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Confessions of a Teenage Girl

COW Library : Broadcasting : Tim Wilson : Confessions of a Teenage Girl
CreativeCOW presents Confessions of a Teenage Girl -- Broadcasting Editorial


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The picture above may look like a vague approximation of a man in his early fifties, but I assure you most emphatically that it is the face of a teenage girl -- or at least it is whenever I think about The Vampire Diaries. It's just a TV show with highschoolers and vampires, I keep trying to tell myself, but to no avail. I count the hours down to Thursday nights at 8PM, ready to tune in to The CW Television Network. I can't wait to see the latest adventures of high-school senior Elena Gilbert and the two dreamy vampire brothers, Stefan and Damon Salvatore, who create an ever-shifting triangle as they sort out their lives and loves among the vampires, werewolves, witches, and (ugh!) grown-ups of Mystic Falls.


For the record, I'm Team Delena --
Damon and Elena -- all the way.
Some people refer to shows like these as guilty pleasures, but to me, there's nothing guilty about it. The Vampire Diaries is pure pleasure. The fact that Roger Ebert tweets the availability of each season on DVD (such as this one -- https://twitter.com/#!/ebertchicago/status/42721159355170816) might be the validation some people need to check it out, but I'm tellin' ya, this is compelling storytelling. Everything about it is exceptionally well done, and I feel very comfortable saying that there's nothing like it on American television. Simply put, I'm a fan.

I follow a number of TVD-related Twitter feeds, including showrunner Julie Plec and the show's official feed. That's where I came across an interview with editor Nancy Forner for one of the show's many fan sites. As the best editors are, Nancy's a great storyteller. I knew that she had insights to share with her professional media peers -- a group I'm certain includes many more fans of The Vampire Diaries than just me and Ebert -- beyond those of interest to the general public, starting with the differences between editing TVD and Law & Order: SVU, her previous gig.

The same day we finished laying out her article, Nancy's latest episode of TVD aired ("1912"). Sure, it would have been one of the season's best episodes even if she weren't part of Creative COW Magazine, but I hope it's okay with you -- and her -- if I liked it a little better because she is. (Like the teenage girl I am, I was about to use a smilie right there.)

And I know that we can't take any credit for Rob Legato winning an Academy Award for his remarkable VFX work on Hugo simply because he was on the cover of Creative COW Magazine the week before the awards ceremony took place. And yet, I kind of do. Just a little, no differently from fans who take their share of credit for the home team's victories.

Look, this is just the way it is when you're a fan. We might try to keep our cool, but really, fans aren't about "cool." They're about passion. In his article on making In Their Own Words: The Tuskegee Airmen, Bryan Williams confesses that he and partner Denton Adkinson could barely bring themselves to open an envelope from Lucasfilm, and were floored to find a thank-you letter signed by George Lucas in it. Quite a few people who have worked with Mr. Lucas subscribe to Creative COW Magazine of course, but I bet that none of you who have are so jaded that you can't remember your first meeting with him. That's just the way it is with fans.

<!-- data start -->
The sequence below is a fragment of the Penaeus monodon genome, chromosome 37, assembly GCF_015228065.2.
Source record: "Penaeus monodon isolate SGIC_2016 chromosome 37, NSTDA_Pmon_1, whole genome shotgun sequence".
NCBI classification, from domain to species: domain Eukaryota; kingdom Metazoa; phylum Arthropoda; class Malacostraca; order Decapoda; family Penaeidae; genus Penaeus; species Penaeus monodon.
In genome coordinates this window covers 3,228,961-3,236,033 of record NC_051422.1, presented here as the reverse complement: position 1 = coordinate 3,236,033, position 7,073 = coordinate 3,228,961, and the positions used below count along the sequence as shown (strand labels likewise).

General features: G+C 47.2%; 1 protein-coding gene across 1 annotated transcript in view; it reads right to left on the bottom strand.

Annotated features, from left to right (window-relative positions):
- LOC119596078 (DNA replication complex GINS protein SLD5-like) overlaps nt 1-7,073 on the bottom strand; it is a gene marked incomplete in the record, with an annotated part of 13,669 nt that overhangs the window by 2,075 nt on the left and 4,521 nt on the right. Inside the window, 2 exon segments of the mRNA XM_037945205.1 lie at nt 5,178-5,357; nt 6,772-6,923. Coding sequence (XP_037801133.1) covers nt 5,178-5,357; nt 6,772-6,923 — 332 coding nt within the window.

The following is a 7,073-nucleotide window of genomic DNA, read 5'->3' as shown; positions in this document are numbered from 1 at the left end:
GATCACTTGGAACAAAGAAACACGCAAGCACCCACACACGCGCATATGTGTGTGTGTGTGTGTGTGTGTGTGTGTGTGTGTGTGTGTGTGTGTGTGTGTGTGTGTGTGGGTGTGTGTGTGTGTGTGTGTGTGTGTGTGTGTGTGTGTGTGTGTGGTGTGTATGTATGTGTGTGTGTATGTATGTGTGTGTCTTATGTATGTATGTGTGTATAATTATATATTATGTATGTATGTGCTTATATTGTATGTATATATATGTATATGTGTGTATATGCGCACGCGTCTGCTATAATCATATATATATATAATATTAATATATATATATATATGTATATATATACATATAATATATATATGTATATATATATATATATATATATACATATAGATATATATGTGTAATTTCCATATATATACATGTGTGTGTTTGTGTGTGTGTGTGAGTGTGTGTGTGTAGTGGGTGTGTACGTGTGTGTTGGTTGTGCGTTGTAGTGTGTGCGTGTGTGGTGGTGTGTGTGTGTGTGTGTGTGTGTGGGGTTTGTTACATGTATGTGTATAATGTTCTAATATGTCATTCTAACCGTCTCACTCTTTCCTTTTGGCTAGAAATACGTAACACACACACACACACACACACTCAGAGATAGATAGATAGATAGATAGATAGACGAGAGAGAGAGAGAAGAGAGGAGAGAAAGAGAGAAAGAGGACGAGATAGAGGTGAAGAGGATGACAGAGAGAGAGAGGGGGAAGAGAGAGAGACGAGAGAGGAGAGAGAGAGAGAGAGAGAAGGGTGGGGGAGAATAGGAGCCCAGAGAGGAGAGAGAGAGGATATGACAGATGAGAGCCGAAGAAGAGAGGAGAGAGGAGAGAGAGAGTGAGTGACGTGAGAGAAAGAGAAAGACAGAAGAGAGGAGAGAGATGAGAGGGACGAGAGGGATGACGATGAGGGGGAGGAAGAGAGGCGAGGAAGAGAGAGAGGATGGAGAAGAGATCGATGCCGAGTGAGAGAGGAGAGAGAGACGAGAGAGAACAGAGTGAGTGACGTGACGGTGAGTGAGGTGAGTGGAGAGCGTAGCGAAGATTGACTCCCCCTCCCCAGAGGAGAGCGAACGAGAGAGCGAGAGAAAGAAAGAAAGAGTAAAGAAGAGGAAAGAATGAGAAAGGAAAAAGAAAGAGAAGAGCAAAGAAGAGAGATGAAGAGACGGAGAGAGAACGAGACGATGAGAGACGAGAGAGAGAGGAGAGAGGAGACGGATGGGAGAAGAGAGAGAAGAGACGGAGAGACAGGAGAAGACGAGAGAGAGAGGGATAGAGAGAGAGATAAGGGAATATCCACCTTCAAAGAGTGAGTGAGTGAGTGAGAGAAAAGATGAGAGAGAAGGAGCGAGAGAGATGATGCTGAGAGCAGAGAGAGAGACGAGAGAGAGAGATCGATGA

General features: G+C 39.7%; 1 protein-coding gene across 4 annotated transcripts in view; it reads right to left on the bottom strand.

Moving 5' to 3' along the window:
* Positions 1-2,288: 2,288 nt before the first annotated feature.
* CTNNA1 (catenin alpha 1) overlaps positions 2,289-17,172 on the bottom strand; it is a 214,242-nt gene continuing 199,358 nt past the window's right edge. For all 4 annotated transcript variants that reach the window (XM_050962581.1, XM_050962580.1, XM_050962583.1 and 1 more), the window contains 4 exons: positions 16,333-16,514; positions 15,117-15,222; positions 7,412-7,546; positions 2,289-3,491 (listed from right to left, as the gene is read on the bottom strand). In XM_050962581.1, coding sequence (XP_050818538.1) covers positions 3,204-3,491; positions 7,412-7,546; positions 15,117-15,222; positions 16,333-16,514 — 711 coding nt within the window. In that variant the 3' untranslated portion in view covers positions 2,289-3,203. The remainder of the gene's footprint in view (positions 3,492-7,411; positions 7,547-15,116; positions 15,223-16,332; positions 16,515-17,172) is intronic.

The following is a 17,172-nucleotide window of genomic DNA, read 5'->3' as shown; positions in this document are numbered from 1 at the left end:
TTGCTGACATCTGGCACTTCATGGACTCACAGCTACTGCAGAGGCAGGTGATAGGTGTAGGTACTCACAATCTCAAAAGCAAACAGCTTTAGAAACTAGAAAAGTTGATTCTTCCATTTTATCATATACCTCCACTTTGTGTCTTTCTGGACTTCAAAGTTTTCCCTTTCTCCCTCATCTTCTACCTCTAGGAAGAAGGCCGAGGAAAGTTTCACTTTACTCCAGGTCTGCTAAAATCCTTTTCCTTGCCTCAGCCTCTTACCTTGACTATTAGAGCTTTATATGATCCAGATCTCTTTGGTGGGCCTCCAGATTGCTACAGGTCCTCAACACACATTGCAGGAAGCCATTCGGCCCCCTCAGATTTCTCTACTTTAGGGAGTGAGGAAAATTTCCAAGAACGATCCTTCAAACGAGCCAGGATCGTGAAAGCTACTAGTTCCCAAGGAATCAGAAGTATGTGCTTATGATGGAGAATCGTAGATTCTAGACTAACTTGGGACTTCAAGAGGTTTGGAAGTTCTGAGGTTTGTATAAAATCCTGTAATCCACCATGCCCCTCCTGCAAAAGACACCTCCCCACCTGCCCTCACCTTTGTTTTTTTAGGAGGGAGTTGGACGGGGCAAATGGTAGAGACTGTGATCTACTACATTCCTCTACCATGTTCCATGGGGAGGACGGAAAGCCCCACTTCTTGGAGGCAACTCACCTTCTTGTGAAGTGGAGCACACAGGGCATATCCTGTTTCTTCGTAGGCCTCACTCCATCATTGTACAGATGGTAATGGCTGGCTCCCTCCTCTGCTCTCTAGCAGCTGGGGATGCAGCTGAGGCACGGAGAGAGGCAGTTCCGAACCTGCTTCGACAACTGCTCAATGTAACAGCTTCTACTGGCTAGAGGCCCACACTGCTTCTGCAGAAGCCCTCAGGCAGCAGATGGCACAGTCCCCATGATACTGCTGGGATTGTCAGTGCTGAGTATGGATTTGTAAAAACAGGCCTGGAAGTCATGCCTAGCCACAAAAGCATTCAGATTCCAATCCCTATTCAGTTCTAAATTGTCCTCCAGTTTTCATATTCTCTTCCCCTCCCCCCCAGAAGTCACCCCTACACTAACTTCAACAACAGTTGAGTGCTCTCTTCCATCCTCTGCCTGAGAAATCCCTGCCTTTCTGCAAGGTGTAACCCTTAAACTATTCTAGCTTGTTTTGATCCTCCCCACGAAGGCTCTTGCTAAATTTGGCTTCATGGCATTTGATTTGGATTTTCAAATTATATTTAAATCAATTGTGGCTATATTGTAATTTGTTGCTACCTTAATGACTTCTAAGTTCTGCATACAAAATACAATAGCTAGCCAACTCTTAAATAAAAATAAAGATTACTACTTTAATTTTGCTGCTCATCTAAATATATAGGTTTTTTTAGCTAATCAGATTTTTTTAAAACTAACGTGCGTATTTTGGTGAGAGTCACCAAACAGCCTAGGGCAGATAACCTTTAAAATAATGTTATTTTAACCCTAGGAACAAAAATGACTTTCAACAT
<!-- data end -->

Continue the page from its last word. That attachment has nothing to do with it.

I'm also a fan of people who solve creative problems in creative ways. Von Thomas kept experimenting until he built the ultimate DIT cart. When you hear about file-based on-set workflows -- that's Von. When I asked him to write this story, I asked him if he minded getting specific enough about his gear to name brand names, and he didn't hesitate. "This isn't rocket science," he said, even though it would be easy enough for him to make you think it is.

The fact is that there'd be no COW without people like Von willing to share their secrets, including people like Mike Sullivan, who's very blunt when he shares one of his: when he got to the end of the first edit on a movie for The Mob Museum, it lacked, uhm, a story. And it wouldn't fit on the museum's screens. Oops.

When Yuri Neyman, ASC spoke to us about founding the Global Cinematography Institute with Vilmos Zsigmond, ASC, he lamented that today's shooters are often not rooted in cinematography's history, and its heritage in painting and other arts. I don't know that Yuri would put it this way, but I'd say that their fandom doesn't run deeply enough. Pay attention, and you'll keep becoming a fan of something new, even if as in Yuri's example, that "something new" might also be something old.

Having mentioned meeting Nancy on Twitter, I invite you to join me there by following me on Twitter. My feed is anything but cool. You'll see who and what I'm a fan of, though. Thanks again to the many of you who've already connected with me there to tell me that you're fans of Creative COW Magazine. The feeling is mutual.





Image courtesy The CW ©2011 The CW Network. All Rights Reserved.



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